Once again, the Lord enters into his relationship, not only with the Mother, but also with the disciples, who constantly fail to understand and constantly must be converted anew.
Of course, the Lord now carries the mark of the Resurrection, but the sign of the night remains, and at no time will the Mother forget how it looked beneath the Cross. And John will never recover from it; he is the witness, he knows what he saw.
And the others know at least what they heard about it. All of them carry in themselves a vestige of this night. And the fact that the Lord then ascends into heaven and sends out the Spirit and makes the disciples into true apostles, who are permitted to die as martyrs in the manner established by God, does not free them from the fact that the Son died on the Cross for them, it does not free them from this night and from the contemplation of this night.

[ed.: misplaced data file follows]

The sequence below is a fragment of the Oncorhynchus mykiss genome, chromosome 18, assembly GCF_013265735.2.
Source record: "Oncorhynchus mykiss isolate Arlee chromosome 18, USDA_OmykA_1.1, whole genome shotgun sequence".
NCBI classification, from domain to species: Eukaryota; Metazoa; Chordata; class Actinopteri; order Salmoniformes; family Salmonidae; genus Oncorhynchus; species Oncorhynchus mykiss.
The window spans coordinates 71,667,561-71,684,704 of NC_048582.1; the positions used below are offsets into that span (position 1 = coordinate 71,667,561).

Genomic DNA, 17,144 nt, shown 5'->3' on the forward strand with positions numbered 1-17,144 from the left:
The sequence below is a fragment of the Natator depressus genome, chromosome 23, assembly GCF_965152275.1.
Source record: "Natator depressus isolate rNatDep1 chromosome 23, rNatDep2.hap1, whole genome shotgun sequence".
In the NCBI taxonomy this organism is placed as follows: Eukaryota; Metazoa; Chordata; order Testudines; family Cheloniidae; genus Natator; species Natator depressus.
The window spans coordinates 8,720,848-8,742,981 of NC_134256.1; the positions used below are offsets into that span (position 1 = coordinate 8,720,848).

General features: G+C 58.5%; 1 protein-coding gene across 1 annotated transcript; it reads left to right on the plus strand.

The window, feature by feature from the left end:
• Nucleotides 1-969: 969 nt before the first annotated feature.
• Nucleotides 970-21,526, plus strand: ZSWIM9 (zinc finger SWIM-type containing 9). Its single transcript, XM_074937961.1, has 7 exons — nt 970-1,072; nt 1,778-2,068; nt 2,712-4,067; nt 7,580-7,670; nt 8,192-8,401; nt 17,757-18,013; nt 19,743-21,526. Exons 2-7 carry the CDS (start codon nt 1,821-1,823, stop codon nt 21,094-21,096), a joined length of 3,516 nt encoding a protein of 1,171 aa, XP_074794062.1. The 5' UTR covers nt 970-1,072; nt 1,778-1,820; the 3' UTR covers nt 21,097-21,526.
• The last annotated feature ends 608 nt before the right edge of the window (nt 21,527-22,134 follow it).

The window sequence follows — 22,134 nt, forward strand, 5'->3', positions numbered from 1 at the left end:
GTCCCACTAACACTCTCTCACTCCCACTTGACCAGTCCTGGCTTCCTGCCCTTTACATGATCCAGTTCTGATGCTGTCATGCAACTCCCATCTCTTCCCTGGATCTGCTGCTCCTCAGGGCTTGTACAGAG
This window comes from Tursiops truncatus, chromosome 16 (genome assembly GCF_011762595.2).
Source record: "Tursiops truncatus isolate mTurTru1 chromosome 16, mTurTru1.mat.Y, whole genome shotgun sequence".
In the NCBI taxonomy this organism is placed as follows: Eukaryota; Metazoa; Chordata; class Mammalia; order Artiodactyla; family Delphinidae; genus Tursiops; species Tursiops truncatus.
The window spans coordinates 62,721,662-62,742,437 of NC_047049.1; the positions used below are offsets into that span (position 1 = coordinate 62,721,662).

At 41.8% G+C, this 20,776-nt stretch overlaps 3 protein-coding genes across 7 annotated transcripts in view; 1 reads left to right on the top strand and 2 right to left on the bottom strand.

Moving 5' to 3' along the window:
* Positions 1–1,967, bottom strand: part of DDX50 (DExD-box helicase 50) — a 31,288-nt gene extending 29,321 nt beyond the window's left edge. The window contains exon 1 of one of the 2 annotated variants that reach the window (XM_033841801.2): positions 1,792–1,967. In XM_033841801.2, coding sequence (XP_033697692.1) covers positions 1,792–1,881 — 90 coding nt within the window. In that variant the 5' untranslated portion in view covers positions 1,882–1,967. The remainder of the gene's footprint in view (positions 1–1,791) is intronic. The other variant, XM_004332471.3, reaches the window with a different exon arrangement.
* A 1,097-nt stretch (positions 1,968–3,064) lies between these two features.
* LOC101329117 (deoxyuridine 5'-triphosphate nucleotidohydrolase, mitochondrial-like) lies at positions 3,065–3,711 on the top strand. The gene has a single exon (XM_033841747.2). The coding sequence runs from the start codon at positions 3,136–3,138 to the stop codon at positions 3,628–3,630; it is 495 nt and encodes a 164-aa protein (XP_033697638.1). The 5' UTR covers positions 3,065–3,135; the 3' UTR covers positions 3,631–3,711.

They remain – and every believer and person at prayer remains – encompassed by the night, by a world that is not of this world, by a fulfillment that goes beyond any promise, by a mystery that does not belong to them, but to God alone.
Since the Son is both God and man at once, the contemplation of his essence and life can move in both spheres; but it must always pass from one over into the other. Neither sphere may be cut short on account of the other.
Adrienne von Speyr, Light and Images